Macbeth gets quite agitated about what he has just done, and once again Lady Macbeth establishes her role as the more dominant figure, and tries to diffuse and calm the situation down. She tells Macbeth “Consider it not so deeply”, which means that the deed has been done, so just try and forget about it.
Although Lady Macbeth seems to be very calm and calculated, I feel that she is not only trying to convince Macbeth that the part they played in Duncan’s death is not so significant, but she is also trying to convince herself. Perhaps this is the first sign that Lady Macbeth is not the dominant ruthless, unemotional person that she thinks she is, and cannot cope with taking charge of the situation. What is ironic is the fact that Lady Macbeth tells Macbeth “These deeds must not be thought after these ways: so, it will make us mad”. This is issued as a warning to Macbeth, but in fact this is what happens to Lady …show more content…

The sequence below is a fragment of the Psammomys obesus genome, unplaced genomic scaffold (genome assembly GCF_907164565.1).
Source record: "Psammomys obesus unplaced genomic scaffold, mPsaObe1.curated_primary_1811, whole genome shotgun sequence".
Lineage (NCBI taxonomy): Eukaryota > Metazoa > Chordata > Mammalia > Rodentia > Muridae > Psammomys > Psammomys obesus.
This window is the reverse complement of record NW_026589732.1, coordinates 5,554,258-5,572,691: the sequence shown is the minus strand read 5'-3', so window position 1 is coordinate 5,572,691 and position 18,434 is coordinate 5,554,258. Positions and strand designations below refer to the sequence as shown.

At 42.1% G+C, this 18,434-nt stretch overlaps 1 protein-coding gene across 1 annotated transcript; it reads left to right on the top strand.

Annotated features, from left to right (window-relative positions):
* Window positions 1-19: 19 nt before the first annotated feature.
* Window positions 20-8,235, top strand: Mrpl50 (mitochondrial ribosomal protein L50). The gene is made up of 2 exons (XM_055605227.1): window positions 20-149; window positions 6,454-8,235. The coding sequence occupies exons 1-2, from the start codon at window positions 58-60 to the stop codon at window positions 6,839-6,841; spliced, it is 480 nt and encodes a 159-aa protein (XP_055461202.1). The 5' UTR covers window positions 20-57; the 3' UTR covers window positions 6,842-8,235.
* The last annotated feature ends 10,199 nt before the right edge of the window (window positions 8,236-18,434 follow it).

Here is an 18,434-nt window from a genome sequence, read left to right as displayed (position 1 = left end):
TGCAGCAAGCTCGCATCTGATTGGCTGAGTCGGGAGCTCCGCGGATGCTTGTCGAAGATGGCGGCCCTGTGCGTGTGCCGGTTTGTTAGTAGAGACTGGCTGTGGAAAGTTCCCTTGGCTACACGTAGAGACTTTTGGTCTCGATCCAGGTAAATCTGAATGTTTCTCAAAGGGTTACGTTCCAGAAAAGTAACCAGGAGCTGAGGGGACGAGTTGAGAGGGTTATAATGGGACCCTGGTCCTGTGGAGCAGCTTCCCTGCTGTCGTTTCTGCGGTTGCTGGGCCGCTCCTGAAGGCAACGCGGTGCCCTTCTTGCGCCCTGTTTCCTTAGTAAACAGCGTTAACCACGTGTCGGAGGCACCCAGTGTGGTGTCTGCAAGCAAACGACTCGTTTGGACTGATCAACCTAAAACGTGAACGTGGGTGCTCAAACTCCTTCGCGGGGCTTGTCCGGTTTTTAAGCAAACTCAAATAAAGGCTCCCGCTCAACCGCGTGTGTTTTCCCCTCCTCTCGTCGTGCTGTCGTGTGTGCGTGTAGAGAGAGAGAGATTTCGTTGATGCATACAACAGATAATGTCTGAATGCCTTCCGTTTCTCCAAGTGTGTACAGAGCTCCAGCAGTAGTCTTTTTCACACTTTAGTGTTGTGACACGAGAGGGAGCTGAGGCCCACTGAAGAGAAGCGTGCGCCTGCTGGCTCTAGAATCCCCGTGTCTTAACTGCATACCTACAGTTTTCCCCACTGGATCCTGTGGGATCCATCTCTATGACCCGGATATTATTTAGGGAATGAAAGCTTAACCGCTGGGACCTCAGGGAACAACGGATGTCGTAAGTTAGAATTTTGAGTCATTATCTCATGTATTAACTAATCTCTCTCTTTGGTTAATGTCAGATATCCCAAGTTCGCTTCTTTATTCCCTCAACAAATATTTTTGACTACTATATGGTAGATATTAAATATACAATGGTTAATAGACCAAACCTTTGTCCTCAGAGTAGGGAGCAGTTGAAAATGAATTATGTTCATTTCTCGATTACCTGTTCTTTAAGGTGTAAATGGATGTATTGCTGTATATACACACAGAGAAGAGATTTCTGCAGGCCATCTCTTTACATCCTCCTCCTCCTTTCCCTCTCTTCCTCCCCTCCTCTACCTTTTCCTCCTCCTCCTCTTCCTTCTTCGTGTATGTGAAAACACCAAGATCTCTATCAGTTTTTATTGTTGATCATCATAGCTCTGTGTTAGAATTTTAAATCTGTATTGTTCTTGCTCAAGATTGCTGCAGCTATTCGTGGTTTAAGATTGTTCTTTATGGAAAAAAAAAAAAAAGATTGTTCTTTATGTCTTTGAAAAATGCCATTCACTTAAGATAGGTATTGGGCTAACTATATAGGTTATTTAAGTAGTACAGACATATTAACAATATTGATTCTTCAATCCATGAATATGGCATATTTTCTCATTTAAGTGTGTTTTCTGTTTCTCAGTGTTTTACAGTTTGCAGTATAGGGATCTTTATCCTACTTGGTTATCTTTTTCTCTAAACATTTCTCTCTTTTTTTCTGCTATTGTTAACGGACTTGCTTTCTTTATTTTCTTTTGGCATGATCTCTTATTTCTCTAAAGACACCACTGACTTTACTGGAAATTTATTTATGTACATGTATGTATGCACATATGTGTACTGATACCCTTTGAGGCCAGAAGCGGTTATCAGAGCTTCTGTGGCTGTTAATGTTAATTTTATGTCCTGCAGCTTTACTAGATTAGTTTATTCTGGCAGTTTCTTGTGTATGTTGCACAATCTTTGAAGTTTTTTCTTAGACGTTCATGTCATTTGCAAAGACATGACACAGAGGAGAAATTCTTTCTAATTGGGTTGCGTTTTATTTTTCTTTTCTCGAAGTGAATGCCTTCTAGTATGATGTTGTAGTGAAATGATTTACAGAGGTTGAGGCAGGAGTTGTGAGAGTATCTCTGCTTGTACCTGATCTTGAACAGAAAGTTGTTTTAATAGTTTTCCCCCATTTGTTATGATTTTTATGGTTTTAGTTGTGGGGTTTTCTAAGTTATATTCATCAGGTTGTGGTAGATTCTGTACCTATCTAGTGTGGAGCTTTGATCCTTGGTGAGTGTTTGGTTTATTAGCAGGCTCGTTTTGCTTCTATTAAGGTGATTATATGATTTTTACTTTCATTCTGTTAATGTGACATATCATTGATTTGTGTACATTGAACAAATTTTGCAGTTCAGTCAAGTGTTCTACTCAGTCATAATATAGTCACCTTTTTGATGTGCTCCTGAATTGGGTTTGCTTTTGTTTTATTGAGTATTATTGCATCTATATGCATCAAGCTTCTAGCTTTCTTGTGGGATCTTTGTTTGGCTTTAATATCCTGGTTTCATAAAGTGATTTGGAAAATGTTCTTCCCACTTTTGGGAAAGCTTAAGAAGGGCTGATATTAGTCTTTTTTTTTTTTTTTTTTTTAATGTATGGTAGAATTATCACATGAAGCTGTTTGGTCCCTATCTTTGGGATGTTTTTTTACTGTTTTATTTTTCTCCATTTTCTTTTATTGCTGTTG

Once Macbeth becomes king he quickly comes to terms with the part he played in Duncan’s death. This leads to their roles in the relationship quickly swapping, and Macbeth firmly establishes control. Macbeth is now so confident with his newfound dominance that he takes it entirely upon himself to hire the Murderers. This is stark contrast to earlier, when Lady Macbeth tells Macbeth “Leave all the rest to me,” and takes it upon herself to mastermind Duncan’s murder. Macbeth is very confident in control, and shows great power and manliness.
When Macbeth sees the ghost of Banquo, he momentarily loses control. Lady Macbeth then briefly regains the stature of being the dominant figure. She shows great power in swiftly ordering the Lords to leave. She very authoritatively tells them “At once, good night:- stand not upon the order of your going, but go at once.” This shows us that she is still, at this moment, capable of being the dominant powerful figure in the relationship.
In Act 5 we can see how each have become affected by their actions.